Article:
July 27, 2009
I want to congratulate Narthaki.com and Ashish Khokar for starting the Dance History column. This is such a valuable addition to Narthaki. I thank Mr. Khokar for digging into his archives, and for taking the time to share these stories which not only give an insight into the career of these pioneers but also into their dream and determination.
I was especially thrilled to see Nala Najan appear on the web-pages of Narthaki. He was such a remarkable man.
However, in response to Mr. Khokar’s article, I do wish to share two differing stories about Nala, both about his origin and his "Indian" name. These are based on my face to face conversation with him in 2001 during which for some unknown reason I decided to take notes. Little did I know that my hurried scribbles would become valuable just a year later. When Nala passed away in 2002, Sruti Pattabhiraman asked me to write about him for the Sruti special on Nala. At that time I dug up my notes and also compared them with Uttara Coorlawala's recollections, for she had been both his student and a close friend – especially in his later years of debilitating health.
I share these additional points with Narthaki readers. May they add to the mystery and drama of this mysteriously dramatic man. Maybe artists who merge so completely with their art become characters in their own life – and then they have the privilege of reinventing themselves as often as they would the characters that they play. At least we know how a myth is born! Are you smiling Nala?
FROM MY SRUTI ARTICLE
About his heritage:
Roberto Theodore Rivero, for that was Nala's original name, hailed from the State of Pennsylvania, USA. His father, Ulpiyano Palermo De Burgosey Rivero, (ahh... what a name! Almost as dramatic as Nala himself!), was of Spanish heritage. The immigration officers, who found this name too long and cumbersome for their taste (and talent), promptly abbreviated it to Roberto Rivero! His mother belonged to a wealthy family of Russian heritage. (Like a classic tale from an Indian epic, her father had, over a game of cards and lots of vodka - Nala insisted that the vodka not be left out - won half the coalmines in Pennsylvania from another wealthy Russian, thus becoming a rich man overnight). It was of this exotic union that Roberto Rivero Jr. was born. "You have now become one of those few rare ones with whom I have shared this story about my parents," he told me with contentment as I laughed heartily at this most improbable rags-to-riches story that seemed to jump straight out of a movie script.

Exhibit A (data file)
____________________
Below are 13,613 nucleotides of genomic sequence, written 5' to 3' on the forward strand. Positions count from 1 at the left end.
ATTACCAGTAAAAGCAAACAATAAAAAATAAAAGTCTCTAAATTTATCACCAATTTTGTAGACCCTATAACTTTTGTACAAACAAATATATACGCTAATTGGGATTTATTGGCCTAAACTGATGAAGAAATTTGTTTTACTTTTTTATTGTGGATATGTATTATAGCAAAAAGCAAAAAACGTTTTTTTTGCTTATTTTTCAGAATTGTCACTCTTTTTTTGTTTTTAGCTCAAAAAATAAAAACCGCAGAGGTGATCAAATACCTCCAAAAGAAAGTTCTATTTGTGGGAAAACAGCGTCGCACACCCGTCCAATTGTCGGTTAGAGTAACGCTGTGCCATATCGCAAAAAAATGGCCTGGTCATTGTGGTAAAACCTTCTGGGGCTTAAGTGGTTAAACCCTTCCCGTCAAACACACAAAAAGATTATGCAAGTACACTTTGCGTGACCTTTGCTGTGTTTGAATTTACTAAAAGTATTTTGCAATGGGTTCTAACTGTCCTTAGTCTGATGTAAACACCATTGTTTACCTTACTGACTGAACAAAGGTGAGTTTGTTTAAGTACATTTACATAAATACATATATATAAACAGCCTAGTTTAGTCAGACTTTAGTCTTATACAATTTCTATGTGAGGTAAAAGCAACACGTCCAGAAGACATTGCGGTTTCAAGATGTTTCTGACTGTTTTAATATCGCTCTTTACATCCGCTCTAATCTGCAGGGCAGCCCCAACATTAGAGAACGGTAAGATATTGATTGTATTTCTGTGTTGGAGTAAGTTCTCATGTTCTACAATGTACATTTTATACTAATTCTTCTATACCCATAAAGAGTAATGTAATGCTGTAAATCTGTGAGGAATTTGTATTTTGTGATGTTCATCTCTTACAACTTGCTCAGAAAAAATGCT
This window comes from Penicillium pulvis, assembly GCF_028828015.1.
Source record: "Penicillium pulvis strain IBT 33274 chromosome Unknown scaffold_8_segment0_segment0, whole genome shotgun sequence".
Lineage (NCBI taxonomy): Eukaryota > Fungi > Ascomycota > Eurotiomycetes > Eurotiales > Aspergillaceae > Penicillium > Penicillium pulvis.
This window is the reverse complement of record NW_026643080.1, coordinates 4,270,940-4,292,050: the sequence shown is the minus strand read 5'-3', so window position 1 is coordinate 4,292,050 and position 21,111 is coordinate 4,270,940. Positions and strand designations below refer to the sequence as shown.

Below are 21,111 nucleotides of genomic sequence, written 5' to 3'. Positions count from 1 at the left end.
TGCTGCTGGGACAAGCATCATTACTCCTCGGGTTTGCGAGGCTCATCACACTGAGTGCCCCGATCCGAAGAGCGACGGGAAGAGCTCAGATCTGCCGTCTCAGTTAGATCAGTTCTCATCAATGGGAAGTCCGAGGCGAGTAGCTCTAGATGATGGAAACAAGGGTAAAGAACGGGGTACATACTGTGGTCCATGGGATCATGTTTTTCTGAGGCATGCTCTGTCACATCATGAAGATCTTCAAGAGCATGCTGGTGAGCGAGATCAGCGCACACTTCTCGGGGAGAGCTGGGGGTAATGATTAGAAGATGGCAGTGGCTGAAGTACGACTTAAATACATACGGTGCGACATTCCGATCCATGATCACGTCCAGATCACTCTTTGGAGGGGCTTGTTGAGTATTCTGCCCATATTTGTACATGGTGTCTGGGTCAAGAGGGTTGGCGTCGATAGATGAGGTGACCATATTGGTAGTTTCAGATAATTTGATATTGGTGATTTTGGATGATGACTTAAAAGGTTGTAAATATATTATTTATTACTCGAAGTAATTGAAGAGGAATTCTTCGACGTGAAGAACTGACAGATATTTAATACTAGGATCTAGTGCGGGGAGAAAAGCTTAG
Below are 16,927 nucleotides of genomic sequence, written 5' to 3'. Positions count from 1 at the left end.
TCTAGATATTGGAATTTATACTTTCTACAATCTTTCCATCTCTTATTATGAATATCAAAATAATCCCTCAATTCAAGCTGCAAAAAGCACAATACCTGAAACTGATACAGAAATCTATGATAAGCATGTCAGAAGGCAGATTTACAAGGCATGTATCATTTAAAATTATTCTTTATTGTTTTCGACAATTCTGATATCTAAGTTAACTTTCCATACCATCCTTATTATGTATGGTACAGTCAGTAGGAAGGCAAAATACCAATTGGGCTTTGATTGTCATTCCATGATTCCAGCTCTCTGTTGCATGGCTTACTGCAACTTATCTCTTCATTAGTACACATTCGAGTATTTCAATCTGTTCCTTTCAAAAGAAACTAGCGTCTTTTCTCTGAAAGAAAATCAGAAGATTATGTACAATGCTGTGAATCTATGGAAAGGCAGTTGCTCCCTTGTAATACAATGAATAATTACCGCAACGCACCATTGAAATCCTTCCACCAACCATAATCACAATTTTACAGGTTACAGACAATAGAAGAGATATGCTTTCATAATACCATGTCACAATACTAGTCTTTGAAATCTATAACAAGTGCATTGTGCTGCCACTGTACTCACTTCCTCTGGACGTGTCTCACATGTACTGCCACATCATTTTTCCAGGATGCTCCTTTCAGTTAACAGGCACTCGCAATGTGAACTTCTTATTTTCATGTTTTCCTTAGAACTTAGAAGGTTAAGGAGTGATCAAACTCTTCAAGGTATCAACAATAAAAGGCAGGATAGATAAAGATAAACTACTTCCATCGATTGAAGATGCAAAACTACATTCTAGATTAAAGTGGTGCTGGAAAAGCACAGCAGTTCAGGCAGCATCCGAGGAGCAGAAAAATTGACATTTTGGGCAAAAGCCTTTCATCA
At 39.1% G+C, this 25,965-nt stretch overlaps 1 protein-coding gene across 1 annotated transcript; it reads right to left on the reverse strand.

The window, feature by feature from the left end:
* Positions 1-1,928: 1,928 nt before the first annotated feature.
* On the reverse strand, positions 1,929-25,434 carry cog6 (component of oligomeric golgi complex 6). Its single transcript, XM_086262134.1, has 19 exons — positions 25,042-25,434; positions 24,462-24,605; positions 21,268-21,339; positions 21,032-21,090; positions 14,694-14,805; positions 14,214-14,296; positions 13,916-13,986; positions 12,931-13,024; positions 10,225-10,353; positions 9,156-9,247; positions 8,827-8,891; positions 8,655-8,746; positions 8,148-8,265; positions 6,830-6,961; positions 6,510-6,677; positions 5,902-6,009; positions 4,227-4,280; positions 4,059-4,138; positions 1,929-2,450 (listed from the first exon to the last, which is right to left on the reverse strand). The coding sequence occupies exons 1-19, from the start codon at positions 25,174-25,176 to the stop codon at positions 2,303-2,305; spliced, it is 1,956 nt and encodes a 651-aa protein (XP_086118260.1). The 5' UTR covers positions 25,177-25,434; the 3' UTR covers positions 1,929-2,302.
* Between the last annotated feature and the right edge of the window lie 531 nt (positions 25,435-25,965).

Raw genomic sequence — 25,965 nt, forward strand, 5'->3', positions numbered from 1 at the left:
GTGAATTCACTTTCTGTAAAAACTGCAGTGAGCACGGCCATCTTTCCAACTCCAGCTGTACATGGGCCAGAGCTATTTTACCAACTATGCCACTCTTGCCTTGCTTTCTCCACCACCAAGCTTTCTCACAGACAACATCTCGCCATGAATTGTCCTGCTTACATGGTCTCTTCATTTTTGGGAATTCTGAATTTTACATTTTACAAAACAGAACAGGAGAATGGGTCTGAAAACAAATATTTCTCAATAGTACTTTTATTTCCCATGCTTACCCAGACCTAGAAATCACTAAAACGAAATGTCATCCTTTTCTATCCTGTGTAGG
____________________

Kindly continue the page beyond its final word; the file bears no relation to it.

About his Indian name:
His new incarnation needed a new name. It was the episode of the swan acting as a love messenger that first drew his attention to the story of Nala and Damayanti, and he took on the name of the hero of that tale. The second name Najan happened to be the surname of a close friend.
July 26, 2009
Really enjoyed Ashish Khokar's article on Nala Najan... he captures the spirit of this amazing man.
In response to what Ashish Khokar has written about Nala Uncle's origins, I do want to share something that Nala Uncle spoke of in his last days at his home, about his real origins. I think he wanted us to know.
We would talk on the phone, and during more than one conversation (and I noted it down) he told me that his mother had been a Russian aristocrat and that his "father changed his family name from Upiano Palermo de Burgos to Rivera because of litigation." (Uncle Nala dictated the spelling of the name) When I pushed him to explain further, he said it had to do with the way that the family immigrated from Russia into the USA from Cuba. The name was changed in order to immigrate. I am not sure what the politics of immigration at that time were for Russians or Italians. Ashish says one parent was Spanish and certainly the name Rivera is Hispanic...) Anyway, Nala Uncle said he had not spoken of all this earlier as it might have upset people in his family, but he seemed to believe it was important to speak of it. He also had similar conversations at the same time with Ramaa Bharadvaj.
I am fascinated with the way that travellers at that time carried or hid or mystified or morphed their life stories...
Uttara Coorlawala, NY